On the 15th of December, a religious council, or synod, of bishops will be held in Kyiv’s Saint-Sophia cathedral in order to decide on the creation of an independent Orthodox Church in Ukraine. Such a synod follows the decision by the Ecumenical Orthodox Patriarchate of Constantinople (former name of Istanbul) to grant a Tomos of autocephaly, meaning a decree of canonical recognition, to an Orthodox Church of Ukraine.
This historical event marks a new step in the breaking of ties between Ukraine and Russia. The Ukrainian Orthodox Church of the Moscow Patriarchate already announced it shall not take part in the 15th December synod. The council is also an important episode in the campaign for Petro Poroshenko’s reelection – the Ukrainian president announced the holding of the synod, and he will be present at its start, despite Ukraine’s constitutional separation of church and State.
The situation in Ukraine is tense, with Metropolitan Macarius, head of the non-recognized Ukrainian Autocephalous Orthodox Church warning of possible violence ahead of the synod. Yet the Tomos issue echoes far beyond Ukraine’s borders. It sends shock waves across the Orthodox world. It may lead to a new schism. Some compare it to the 1054 Great Schism that separated Catholics and Orthodoxes. And while the situation has not yet reached this point, tensions are real. D&B looks into the geopolitics of Orthodoxy.
The Christian Orthodox Church is a communion of 14 autocephalous regional Churches, that is, administratively independent Churches governed by their own head. One has to add the Orthodox Church in America, which is recognized as autocephalous by only 5 autocephalous Churches. Yet it is still in communion with the other churches.
By contrast with the Catholic Church, collegiality is a key tenant of Orthodoxy: all Churches are considered equal to each other, with the Ecumenical Patriarchate of Constantinople titled ‘first among equals’. Thanks to this special status, Constantinople Patriarch Bartholomew 1st is entitled to grant autocephaly to a Ukrainian Orthodox Church. It is up to the other autocephalous Churches to acknowledge this decision or not.
Each Church has defined geographical boundaries and is ruled by a council of bishops, or synod. The primate may carry the title of Patriarch, Metropolitan (in the Slavic tradition) or Archbishop (in the Greek tradition). Geographical boundaries are drawn according to political borders, be it past (Patriarchate of Antioch) or contemporary (Church of Czech lands and Slovakia). For example, the Patriarchates of Moscow and Serbia exert jurisdiction over several countries because of historical territorial dominion over territories that are now politically independent. The Moscow Patriarchate also has strong influence over the Orthodox Church in America through immigration waves. It is one of only 5 autocephalous Churches to recognize the autocephaly of the Orthodox church in America.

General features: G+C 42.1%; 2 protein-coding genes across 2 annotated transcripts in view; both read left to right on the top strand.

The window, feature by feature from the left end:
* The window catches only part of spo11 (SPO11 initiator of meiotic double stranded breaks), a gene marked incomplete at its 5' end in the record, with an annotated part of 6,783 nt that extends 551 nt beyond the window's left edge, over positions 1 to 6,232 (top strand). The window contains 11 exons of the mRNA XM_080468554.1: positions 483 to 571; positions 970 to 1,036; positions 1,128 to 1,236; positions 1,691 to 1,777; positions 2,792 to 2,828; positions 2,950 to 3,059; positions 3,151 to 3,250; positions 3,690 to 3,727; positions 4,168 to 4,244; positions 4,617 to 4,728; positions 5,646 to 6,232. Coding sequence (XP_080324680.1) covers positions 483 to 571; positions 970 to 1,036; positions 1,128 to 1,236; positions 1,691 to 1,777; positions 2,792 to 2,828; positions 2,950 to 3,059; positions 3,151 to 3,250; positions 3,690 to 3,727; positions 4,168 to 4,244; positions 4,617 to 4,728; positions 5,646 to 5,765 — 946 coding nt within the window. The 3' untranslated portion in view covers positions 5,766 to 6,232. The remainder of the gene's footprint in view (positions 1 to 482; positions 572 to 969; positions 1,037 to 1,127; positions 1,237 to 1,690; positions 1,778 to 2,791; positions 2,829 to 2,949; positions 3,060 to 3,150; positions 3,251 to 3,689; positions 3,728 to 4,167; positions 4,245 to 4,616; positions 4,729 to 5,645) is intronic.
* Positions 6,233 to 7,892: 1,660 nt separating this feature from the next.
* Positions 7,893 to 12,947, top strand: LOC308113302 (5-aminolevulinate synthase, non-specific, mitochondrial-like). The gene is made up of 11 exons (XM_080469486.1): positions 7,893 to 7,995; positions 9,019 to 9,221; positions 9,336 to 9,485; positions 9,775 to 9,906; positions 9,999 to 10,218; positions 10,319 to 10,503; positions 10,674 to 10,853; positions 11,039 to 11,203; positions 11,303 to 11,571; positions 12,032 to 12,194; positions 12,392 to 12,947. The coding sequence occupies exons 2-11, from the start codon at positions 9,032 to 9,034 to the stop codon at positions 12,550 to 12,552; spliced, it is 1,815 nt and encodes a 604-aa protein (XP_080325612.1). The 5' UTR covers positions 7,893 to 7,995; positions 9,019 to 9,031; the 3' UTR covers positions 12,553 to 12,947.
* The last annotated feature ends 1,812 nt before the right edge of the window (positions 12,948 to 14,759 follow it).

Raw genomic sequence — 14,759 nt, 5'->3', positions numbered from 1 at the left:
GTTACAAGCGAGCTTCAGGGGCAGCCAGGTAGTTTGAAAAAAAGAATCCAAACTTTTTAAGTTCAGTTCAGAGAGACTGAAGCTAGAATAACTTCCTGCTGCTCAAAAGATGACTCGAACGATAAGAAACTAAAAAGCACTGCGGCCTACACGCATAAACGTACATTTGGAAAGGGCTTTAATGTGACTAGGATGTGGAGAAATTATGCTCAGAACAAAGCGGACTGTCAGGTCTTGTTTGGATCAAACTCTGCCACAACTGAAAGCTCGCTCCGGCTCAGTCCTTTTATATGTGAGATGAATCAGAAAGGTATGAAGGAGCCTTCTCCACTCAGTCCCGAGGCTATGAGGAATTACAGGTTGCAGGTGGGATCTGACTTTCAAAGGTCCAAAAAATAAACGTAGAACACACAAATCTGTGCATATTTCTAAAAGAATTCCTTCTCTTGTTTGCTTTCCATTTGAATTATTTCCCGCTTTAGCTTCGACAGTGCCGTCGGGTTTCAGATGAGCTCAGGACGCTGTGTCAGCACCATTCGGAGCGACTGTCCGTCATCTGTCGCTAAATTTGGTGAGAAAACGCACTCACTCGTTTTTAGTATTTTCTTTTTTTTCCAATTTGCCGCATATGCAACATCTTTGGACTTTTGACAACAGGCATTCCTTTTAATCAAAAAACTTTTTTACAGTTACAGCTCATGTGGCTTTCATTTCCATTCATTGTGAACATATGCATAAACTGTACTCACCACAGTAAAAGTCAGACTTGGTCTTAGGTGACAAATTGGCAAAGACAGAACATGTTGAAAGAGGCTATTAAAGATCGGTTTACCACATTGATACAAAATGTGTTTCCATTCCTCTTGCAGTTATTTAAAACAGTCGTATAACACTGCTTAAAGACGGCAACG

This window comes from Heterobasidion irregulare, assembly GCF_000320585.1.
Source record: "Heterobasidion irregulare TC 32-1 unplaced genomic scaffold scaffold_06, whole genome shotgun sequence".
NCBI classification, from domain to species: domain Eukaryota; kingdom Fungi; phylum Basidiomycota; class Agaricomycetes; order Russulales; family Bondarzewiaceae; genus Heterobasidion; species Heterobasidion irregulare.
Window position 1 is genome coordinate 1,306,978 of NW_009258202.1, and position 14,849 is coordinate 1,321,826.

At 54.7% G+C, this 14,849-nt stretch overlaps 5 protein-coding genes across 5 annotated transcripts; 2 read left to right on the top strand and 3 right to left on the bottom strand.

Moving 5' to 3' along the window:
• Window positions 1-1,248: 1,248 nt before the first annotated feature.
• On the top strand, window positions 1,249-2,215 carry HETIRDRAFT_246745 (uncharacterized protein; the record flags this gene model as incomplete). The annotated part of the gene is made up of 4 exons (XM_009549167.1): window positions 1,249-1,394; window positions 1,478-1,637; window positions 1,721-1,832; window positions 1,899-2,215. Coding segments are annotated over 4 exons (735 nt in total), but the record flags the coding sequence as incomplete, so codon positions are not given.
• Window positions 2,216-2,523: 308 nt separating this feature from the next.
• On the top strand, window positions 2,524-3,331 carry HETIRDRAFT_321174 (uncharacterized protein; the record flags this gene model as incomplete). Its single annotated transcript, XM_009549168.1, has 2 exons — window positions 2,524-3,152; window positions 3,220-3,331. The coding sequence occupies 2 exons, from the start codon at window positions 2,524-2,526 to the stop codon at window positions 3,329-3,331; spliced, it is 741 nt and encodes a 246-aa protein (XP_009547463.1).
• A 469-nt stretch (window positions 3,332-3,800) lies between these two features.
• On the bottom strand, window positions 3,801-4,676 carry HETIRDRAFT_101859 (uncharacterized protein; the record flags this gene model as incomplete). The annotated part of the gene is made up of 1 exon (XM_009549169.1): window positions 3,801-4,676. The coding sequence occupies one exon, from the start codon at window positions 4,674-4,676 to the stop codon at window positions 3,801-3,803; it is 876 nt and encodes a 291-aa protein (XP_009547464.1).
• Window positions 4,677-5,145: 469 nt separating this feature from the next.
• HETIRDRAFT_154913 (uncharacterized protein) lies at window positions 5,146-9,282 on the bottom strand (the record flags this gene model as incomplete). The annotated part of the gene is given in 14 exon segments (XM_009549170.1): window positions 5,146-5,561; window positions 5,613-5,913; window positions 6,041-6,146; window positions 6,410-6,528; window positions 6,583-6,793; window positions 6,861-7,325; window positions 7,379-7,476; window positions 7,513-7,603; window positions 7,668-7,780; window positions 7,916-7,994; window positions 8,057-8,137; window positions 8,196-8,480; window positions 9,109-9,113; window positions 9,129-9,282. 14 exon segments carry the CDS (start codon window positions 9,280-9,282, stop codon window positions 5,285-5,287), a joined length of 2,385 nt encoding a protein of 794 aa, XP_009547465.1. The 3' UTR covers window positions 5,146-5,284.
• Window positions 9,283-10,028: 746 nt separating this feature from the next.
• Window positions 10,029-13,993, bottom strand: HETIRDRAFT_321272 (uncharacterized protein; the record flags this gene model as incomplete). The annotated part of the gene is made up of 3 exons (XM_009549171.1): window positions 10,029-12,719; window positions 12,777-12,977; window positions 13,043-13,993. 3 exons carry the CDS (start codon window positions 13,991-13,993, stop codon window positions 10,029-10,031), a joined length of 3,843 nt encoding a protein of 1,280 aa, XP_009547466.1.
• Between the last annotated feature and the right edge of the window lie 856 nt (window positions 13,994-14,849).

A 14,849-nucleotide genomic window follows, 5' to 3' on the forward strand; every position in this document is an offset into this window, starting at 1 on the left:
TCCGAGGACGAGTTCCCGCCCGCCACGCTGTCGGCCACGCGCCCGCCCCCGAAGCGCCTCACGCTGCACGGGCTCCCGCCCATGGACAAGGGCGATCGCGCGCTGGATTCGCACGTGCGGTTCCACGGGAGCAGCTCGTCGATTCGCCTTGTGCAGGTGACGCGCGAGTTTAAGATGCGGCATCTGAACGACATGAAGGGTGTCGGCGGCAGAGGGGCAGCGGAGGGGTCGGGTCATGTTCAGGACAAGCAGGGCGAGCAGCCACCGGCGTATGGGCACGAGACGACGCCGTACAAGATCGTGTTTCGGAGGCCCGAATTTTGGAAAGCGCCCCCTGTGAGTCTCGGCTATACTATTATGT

Apart from the Orthodox Church in America, there are several issues connected to Churches that are not fully acknowledged as autocephalous or autonomous. The Ukrainian religious complexity is only part of the puzzle. Other contentious cases include two Estonian churches, the Estonian Apostolic Orthodox Church and the Estonian Orthodox church of the Moscow Patriarchate – but also the self-governing Metropolis of Bessarabia (Moldova) of the Romanian Orthodox Church, whose autonomy from Bucharest is directly opposed by the Russian Orthodox Church. In former Yugoslavia, both the Montenegrin and Macedonian Orthodox Churches hope to separate from the Serbian Church. The Church of Macedonia seems to be more successful in this respect as it is supported by the country’s government. The Church of Montenegro struggles to gain authority in its own country and recognition abroad. The Ukrainian issue may affect these situations.
Georgia offers a peculiar case study as the Orthodox clergy of Abkhazia seceded from the Church of Georgia back in 2009. It now claims its independence although some observers assert that the Russian Church has unofficially placed the Orthodox clergy of both Abkhazia and South Ossetia under its jurisdiction. There exists a small Belarusian Autocephalous Orthodox Church that has not succeeded in associating itself to the political independence of the country. The Russian Church is dominant in Belarus and the Autocephalous Church is currently headquartered in the United States.
To only add to this geopolitical complexity, one should not forget minor distinct Christian Orthodox groups scattered across the world such as some traditionalist groups or the Evangelical Orthodox Church, that is to say the only Eastern Orthodox denomination that mixes Charismatic and Evangelical elements (mostly in North America).